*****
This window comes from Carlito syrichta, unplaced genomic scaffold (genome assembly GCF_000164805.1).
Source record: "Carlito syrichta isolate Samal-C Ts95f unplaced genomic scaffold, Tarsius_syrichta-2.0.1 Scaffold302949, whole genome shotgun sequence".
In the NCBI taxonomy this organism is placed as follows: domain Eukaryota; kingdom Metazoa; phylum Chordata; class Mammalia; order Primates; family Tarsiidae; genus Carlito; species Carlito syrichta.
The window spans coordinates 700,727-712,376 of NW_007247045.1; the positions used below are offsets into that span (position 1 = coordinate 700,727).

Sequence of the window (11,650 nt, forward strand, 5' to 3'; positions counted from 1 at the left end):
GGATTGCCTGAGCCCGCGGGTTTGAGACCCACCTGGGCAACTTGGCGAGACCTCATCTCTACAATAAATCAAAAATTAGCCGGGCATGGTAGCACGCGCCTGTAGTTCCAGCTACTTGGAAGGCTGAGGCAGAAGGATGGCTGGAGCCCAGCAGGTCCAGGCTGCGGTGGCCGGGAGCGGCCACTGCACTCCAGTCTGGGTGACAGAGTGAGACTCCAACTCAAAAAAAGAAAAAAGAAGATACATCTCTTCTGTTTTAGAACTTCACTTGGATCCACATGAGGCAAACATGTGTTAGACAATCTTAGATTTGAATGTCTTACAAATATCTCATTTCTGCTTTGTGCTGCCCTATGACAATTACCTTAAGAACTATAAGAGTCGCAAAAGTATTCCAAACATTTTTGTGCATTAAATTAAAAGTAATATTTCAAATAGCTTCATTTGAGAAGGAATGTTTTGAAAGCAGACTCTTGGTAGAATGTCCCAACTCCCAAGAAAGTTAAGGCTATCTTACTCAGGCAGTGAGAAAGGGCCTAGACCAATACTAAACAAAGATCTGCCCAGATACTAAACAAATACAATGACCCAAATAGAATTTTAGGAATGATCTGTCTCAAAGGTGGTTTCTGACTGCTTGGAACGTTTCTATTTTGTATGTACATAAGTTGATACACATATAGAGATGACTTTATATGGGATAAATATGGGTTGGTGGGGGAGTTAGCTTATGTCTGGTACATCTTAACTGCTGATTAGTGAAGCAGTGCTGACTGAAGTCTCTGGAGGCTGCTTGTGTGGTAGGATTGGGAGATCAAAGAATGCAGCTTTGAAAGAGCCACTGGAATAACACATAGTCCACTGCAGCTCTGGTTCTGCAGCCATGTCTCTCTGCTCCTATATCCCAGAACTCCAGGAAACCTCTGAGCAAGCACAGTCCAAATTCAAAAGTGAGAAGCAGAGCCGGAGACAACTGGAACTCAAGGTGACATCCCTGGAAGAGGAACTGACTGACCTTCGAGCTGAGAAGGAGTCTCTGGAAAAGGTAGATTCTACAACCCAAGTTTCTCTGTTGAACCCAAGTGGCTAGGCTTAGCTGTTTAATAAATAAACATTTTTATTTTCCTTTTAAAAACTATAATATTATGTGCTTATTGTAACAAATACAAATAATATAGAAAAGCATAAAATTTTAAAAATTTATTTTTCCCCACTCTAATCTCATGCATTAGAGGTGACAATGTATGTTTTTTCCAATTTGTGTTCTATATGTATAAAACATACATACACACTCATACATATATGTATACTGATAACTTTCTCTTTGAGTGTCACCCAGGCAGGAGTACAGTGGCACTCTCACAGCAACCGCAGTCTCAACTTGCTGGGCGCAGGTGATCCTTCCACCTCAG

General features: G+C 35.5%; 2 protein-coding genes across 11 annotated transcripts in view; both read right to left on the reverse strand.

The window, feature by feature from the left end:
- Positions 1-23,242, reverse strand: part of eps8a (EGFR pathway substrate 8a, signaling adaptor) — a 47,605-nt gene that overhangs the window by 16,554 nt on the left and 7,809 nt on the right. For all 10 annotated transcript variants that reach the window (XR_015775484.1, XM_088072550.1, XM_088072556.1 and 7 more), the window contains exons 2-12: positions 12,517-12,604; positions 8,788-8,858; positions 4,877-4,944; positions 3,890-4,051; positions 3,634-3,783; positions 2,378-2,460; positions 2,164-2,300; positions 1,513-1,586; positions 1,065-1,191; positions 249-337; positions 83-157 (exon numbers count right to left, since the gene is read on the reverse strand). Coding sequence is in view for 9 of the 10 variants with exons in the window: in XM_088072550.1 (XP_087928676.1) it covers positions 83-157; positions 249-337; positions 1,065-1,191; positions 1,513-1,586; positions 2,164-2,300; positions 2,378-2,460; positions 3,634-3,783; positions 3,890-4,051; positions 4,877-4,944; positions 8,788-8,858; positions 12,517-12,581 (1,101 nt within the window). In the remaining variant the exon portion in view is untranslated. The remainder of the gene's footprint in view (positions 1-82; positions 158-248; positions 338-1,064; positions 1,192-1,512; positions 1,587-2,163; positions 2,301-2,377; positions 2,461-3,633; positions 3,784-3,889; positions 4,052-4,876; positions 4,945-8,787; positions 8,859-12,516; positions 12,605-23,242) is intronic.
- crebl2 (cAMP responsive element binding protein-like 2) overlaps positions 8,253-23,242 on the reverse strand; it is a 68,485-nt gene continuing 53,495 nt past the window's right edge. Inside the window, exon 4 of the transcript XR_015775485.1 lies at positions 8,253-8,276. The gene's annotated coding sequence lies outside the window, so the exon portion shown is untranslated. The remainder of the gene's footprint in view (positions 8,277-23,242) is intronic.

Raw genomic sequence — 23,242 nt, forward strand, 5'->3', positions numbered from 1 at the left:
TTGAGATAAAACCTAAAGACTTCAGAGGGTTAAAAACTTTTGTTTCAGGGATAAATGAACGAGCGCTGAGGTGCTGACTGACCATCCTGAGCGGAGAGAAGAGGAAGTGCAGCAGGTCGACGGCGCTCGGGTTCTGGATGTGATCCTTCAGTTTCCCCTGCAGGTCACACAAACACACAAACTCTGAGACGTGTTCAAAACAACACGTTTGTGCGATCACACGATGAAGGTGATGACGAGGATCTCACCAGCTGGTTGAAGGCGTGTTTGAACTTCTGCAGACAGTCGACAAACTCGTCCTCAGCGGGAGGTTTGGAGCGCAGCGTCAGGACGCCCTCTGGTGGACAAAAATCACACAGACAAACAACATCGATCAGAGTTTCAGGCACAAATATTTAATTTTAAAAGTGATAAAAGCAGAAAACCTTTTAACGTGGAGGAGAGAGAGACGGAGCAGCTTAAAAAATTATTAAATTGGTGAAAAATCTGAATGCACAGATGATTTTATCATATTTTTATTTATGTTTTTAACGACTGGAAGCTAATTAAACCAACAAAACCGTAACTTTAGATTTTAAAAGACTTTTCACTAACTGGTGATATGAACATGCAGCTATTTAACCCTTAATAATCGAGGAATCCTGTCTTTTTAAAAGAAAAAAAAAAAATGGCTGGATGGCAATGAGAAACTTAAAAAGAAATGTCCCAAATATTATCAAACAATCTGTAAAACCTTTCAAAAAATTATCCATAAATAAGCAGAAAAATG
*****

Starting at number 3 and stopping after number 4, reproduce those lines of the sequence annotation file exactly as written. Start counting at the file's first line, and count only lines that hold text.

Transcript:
In the NCBI taxonomy this organism is placed as follows: domain Eukaryota; kingdom Metazoa; phylum Chordata; class Mammalia; order Primates; family Tarsiidae; genus Carlito; species Carlito syrichta.
The window spans coordinates 700,727-712,376 of NW_007247045.1; the positions used below are offsets into that span (position 1 = coordinate 700,727).